|Submission Date||June 14, 2018|
University of Texas at Austin
OP-9: Landscape Management
|1.94 / 2.00||
Manager, Landscape Services
Total campus area (i.e. the total amount of land within the institutional boundary):
Figures required to calculate the total area of managed grounds:
|Area (double-counting is not allowed)|
|Area managed in accordance with an Integrated Pest Management (IPM) program that uses a four-tiered approach||0 Acres|
|Area managed in accordance with an organic land care standard or sustainable landscape management program that has eliminated the use of inorganic fertilizers and chemical pesticides, fungicides and herbicides in favor of ecologically preferable materials||471 Acres|
|Area managed using conventional landscape management practices (which may include some IPM principles or techniques)||15 Acres|
|Total area of managed grounds||486 Acres|
A brief description of any land excluded from the area of managed grounds (e.g. the footprint of buildings and impervious surfaces, experimental agricultural land, areas that are not regularly managed or maintained):
Within the institutional boundary, there are approximately 332 acres of building footprints, parking lots, and other impervious surfaces.
Percentage of grounds managed in accordance with an IPM program:
A copy of the IPM plan or program:
A brief description of the IPM program:
Integrated Pest Management (IPM) is an effective and environmentally sensitive approach to pest management that relies on a combination of common sense practices. IPM programs use current, comprehensive information of the life cycle of pests and their interactions with the environment. This information, in combination with available pest control methods, is used to manage pest damage by the most economical means, and with the least possible hazard to people, property, and the environment. IPM programs take advantage of all pest management options possible including, but not limited to, the judicious use of pesticides.
Percentage of grounds managed in accordance with an organic program:
A brief description of the organic land standard or landscape management program that has eliminated the use of inorganic fertilizers and chemical pesticides, fungicides and herbicides in favor of ecologically preferable materials:
Organic fertilizers will be used as recommended by soil test results. For dry or prilled material, broadcast or drop spreaders or by hand in planting beds. For liquidmaterial, back sprayers or watering cans or tank sprayers for large areas. Compost will be used where
In 2010 UT Landscape Services eliminated the use of inorganic fertilizers, fungicides and herbicides in favor of ecologically preferable materials. We rely on locally sourced organic fertilizers & supplements (molasses, seaweed/kelp, humate and bio-char products), homemade leaf mold compost and in-house brewed compost tea.
The only chemicals we use are:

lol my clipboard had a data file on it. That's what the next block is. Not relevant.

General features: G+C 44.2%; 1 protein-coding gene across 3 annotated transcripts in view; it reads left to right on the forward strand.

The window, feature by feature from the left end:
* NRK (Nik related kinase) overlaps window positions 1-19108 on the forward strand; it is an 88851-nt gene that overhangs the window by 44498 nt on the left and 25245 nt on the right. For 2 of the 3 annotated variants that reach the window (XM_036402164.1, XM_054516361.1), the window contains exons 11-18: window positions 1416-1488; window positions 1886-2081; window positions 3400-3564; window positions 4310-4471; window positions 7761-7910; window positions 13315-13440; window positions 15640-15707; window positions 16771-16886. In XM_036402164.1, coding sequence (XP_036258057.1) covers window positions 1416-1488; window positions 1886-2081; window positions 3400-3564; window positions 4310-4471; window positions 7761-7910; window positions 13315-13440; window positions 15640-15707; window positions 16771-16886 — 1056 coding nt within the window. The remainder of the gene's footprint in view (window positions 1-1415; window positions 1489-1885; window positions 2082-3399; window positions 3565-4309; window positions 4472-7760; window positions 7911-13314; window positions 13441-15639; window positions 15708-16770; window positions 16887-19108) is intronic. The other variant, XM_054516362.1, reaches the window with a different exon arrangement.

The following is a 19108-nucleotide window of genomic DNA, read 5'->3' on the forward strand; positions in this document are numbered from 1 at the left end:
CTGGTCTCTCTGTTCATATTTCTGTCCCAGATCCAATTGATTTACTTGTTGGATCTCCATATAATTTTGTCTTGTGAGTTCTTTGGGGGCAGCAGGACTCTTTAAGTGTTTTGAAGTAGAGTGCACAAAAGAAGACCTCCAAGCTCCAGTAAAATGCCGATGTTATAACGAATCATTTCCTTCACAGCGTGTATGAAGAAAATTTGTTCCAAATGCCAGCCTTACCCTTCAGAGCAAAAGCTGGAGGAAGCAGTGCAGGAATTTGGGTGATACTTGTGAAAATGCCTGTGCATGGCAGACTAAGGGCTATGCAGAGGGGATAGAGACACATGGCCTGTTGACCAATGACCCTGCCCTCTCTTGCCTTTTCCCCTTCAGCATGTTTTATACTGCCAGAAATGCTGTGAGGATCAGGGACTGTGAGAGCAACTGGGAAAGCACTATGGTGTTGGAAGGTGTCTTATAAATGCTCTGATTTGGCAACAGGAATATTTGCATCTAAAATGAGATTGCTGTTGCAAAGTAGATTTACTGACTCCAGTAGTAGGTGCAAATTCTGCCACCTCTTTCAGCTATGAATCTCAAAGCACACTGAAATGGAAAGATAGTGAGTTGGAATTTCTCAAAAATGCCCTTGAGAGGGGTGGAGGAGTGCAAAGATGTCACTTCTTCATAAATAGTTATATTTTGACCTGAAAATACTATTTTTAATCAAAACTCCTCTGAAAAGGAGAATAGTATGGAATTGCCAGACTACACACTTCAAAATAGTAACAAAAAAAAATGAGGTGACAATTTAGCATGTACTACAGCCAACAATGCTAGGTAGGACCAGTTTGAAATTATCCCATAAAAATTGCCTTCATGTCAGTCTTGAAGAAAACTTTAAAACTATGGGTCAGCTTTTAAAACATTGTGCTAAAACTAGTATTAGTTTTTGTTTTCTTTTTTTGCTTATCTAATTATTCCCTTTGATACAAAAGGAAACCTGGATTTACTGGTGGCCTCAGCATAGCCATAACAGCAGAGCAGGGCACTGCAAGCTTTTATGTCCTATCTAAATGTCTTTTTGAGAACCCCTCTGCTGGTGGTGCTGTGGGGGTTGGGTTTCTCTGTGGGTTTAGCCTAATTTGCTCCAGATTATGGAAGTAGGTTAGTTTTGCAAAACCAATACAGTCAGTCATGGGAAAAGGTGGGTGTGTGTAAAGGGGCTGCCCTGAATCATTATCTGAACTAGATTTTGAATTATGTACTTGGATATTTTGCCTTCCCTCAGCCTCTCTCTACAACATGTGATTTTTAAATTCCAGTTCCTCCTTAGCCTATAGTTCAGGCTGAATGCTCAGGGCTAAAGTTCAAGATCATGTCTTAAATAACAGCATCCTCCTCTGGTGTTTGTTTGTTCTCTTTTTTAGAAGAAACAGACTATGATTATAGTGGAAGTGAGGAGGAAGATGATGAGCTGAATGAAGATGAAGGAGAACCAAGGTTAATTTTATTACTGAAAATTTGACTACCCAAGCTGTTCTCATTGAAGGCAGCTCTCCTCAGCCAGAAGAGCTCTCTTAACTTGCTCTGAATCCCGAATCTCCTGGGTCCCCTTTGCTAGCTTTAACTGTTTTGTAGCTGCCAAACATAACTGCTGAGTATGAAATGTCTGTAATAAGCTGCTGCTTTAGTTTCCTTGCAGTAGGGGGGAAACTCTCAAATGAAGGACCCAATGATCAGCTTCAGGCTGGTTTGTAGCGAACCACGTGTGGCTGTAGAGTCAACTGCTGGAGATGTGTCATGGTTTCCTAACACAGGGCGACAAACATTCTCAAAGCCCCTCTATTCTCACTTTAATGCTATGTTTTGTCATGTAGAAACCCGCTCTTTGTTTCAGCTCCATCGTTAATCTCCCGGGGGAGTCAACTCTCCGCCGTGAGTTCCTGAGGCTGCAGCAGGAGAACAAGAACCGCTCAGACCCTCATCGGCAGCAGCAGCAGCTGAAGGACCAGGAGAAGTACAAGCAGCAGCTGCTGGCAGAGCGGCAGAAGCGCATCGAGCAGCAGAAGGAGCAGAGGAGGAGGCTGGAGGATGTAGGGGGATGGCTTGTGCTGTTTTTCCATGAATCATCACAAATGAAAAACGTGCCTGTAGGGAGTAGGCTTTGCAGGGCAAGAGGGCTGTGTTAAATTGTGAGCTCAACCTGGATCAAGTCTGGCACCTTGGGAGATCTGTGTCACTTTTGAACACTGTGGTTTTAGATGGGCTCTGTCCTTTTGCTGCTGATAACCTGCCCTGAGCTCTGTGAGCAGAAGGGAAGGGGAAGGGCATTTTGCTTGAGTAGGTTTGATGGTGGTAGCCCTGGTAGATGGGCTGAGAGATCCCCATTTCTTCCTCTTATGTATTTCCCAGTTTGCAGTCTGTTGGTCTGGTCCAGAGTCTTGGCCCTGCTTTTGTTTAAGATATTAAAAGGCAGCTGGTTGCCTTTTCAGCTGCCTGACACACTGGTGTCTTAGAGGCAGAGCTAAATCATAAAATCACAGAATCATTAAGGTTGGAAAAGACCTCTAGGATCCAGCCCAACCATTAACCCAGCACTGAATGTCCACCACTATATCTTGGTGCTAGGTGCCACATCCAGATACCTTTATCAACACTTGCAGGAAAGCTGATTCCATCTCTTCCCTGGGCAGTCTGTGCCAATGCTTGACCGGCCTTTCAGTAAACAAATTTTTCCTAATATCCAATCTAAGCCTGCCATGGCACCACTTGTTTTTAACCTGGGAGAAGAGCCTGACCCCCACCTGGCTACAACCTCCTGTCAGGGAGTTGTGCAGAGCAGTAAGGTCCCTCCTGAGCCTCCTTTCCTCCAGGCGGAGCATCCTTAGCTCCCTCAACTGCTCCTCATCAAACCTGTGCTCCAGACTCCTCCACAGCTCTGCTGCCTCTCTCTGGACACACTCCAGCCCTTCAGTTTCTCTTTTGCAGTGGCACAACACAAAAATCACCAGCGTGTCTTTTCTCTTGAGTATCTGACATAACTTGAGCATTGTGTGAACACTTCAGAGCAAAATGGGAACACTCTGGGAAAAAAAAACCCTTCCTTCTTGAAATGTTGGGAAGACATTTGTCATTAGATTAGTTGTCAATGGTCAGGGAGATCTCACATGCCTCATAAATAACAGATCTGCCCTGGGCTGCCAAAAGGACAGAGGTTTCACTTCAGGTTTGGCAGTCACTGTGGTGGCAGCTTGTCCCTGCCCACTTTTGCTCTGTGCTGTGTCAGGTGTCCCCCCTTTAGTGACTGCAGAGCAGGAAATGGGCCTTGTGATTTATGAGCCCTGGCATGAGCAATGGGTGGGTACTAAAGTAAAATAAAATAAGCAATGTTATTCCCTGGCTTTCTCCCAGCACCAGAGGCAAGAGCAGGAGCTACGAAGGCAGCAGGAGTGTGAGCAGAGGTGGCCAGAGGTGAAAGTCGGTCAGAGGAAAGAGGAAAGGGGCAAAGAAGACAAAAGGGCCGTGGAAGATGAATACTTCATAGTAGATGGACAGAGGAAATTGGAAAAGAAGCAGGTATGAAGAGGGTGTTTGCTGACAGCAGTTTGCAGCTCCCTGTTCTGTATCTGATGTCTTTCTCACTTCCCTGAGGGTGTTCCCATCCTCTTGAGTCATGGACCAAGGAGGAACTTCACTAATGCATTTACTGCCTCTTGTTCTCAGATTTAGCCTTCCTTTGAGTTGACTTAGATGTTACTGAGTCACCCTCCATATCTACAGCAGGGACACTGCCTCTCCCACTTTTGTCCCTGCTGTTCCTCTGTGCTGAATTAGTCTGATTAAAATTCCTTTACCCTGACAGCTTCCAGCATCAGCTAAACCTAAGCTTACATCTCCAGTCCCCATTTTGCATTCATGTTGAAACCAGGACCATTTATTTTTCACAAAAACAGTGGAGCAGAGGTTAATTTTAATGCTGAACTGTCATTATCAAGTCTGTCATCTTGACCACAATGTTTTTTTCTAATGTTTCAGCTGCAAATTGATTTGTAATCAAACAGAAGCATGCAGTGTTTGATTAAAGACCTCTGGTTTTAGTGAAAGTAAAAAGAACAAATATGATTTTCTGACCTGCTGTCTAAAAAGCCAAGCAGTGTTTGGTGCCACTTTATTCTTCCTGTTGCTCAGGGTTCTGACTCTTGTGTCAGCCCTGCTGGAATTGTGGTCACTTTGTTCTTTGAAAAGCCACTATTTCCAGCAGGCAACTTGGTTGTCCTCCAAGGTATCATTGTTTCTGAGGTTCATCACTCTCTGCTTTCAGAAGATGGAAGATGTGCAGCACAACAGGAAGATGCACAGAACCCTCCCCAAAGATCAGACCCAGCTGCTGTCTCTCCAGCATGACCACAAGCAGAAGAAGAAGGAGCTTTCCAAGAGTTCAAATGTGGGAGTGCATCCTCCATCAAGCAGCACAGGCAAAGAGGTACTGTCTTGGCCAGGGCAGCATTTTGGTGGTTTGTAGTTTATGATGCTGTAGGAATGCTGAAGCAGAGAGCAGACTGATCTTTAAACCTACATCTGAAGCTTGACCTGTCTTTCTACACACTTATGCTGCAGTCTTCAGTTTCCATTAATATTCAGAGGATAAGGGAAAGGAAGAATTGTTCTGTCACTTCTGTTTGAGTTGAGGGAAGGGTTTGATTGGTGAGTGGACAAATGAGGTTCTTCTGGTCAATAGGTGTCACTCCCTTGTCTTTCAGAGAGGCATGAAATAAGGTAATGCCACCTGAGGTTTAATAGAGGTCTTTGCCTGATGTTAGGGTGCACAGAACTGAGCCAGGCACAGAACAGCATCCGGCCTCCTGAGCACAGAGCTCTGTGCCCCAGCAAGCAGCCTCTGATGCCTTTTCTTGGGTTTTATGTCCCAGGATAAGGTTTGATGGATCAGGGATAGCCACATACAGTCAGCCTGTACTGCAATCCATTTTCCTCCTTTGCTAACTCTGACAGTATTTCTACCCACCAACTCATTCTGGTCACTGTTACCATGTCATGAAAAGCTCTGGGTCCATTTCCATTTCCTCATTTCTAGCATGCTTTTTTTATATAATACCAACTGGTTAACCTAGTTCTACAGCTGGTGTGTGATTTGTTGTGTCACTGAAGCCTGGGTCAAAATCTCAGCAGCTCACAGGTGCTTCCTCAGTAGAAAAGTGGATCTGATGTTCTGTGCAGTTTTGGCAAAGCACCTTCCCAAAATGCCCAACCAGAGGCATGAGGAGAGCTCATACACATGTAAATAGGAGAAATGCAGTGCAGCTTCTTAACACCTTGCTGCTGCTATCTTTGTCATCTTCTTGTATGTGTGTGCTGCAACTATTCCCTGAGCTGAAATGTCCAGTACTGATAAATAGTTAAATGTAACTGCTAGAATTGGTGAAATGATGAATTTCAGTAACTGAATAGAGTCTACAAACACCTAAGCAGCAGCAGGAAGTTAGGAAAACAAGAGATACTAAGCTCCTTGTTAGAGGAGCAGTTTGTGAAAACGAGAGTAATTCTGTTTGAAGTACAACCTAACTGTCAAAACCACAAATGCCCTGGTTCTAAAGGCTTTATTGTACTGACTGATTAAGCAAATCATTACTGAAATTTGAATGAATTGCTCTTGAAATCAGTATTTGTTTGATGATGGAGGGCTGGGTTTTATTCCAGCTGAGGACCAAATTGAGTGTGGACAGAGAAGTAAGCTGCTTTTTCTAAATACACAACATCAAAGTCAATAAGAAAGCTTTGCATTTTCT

-The pesticide Fipronil (“Topchoice”) is used only to treat fire ants in turf grass areas where large events are held.
-The herbicide Triclopyr (“Garlon”) is used to treat invasive plants in areas of campus.
We understand the importance of the soil food web, and strive to improve the health of local water sources by using natural products to keep the campus landscape healthy and looking good.
All new landscape staff are trained in our organic approach during on-boarding.
A brief description of the institution's approach to plant stewardship:
We only plant native or naturalized species on campus, control invasive species where applicable, enforce a tree protection standard, and re-purpose large volumes of wood removed from campus.
A brief description of the institution's approach to hydrology and water use:
The campus is starting to utilize bioswales to minimize the amount of runoff into our storm water system. We are also using Rain Water Harvesting on some of our newer buildings and working on implementing them for different areas around campus. More information on that is under the water section.
A brief description of the institution's approach to materials management and waste minimization (e.g. composting and/or mulching on-site waste):
Landscape material is collected and brought back to landscape services office where small/medium tree limbs are put in brush box where they are taken offsite to be turned into mulch. Leaves are added to a pile where they turn into compost and then mixed with soil to be used around campus.
Large size tree limbs are being stored and will be used to create different types of furniture, office accessories, and award plaque.
A brief description of the institution's approach to energy-efficient landscape design:
A brief description of other sustainable landscape management practices employed by the institution (e.g. use of environmentally preferable landscaping materials, initiatives to reduce the impacts of ice and snow removal, wildfire prevention):
Landscaping consults with Environmental Health & Safety annually in advance of severe weather warnings. Ice and snow are an infrequent event in South Texas, but despite the low threat, special precautions are taken so that Landscaping does not use chemicals or solids that threaten the health of Waller Creek and the campus's other natural features. Plain sand is usually the first safety measure deployed.
The website URL where information about the programs or initiatives is available:
Additional documentation to support the submission:
The information presented here is self-reported. While AASHE staff review portions of all STARS reports and institutions are welcome to seek additional forms of review, the data in STARS reports are not verified by AASHE. If you believe any of this information is erroneous or inconsistent with credit criteria, please review the process for inquiring about the information reported by an institution and complete the Data Inquiry Form.